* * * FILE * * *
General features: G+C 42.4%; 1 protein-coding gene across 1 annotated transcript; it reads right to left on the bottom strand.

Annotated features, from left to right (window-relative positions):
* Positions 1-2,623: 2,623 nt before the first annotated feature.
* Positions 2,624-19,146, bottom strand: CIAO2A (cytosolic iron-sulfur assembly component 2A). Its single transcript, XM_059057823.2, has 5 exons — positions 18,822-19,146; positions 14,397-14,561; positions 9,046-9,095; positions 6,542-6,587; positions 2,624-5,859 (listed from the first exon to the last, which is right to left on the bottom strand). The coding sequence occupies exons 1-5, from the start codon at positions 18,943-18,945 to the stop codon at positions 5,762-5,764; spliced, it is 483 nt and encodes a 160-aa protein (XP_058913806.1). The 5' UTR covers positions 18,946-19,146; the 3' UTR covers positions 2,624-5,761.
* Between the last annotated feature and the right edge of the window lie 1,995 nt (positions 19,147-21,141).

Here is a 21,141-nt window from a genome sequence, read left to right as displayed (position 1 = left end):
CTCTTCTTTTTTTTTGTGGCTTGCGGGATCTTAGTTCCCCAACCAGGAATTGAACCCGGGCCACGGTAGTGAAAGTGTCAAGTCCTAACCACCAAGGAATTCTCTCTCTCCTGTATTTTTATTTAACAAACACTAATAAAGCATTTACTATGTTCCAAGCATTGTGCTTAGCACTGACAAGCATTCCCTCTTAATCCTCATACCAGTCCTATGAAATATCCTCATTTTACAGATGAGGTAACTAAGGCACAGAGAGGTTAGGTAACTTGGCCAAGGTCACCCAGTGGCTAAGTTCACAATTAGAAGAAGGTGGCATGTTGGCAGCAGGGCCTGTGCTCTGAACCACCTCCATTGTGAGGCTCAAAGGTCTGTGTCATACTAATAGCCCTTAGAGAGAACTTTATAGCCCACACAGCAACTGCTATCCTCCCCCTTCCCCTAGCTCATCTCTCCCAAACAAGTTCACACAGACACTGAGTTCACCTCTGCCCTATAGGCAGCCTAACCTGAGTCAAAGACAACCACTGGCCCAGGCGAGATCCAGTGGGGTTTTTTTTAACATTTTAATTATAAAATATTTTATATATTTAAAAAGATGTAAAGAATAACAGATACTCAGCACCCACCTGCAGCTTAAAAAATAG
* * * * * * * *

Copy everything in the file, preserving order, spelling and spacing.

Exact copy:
General features: G+C 42.4%; 1 protein-coding gene across 1 annotated transcript; it reads right to left on the bottom strand.

Annotated features, from left to right (window-relative positions):
* Positions 1-2,623: 2,623 nt before the first annotated feature.
* Positions 2,624-19,146, bottom strand: CIAO2A (cytosolic iron-sulfur assembly component 2A). Its single transcript, XM_059057823.2, has 5 exons — positions 18,822-19,146; positions 14,397-14,561; positions 9,046-9,095; positions 6,542-6,587; positions 2,624-5,859 (listed from the first exon to the last, which is right to left on the bottom strand). The coding sequence occupies exons 1-5, from the start codon at positions 18,943-18,945 to the stop codon at positions 5,762-5,764; spliced, it is 483 nt and encodes a 160-aa protein (XP_058913806.1). The 5' UTR covers positions 18,946-19,146; the 3' UTR covers positions 2,624-5,761.
* Between the last annotated feature and the right edge of the window lie 1,995 nt (positions 19,147-21,141).

Here is a 21,141-nt window from a genome sequence, read left to right as displayed (position 1 = left end):
CTCTTCTTTTTTTTTGTGGCTTGCGGGATCTTAGTTCCCCAACCAGGAATTGAACCCGGGCCACGGTAGTGAAAGTGTCAAGTCCTAACCACCAAGGAATTCTCTCTCTCCTGTATTTTTATTTAACAAACACTAATAAAGCATTTACTATGTTCCAAGCATTGTGCTTAGCACTGACAAGCATTCCCTCTTAATCCTCATACCAGTCCTATGAAATATCCTCATTTTACAGATGAGGTAACTAAGGCACAGAGAGGTTAGGTAACTTGGCCAAGGTCACCCAGTGGCTAAGTTCACAATTAGAAGAAGGTGGCATGTTGGCAGCAGGGCCTGTGCTCTGAACCACCTCCATTGTGAGGCTCAAAGGTCTGTGTCATACTAATAGCCCTTAGAGAGAACTTTATAGCCCACACAGCAACTGCTATCCTCCCCCTTCCCCTAGCTCATCTCTCCCAAACAAGTTCACACAGACACTGAGTTCACCTCTGCCCTATAGGCAGCCTAACCTGAGTCAAAGACAACCACTGGCCCAGGCGAGATCCAGTGGGGTTTTTTTTAACATTTTAATTATAAAATATTTTATATATTTAAAAAGATGTAAAGAATAACAGATACTCAGCACCCACCTGCAGCTTAAAAAATAG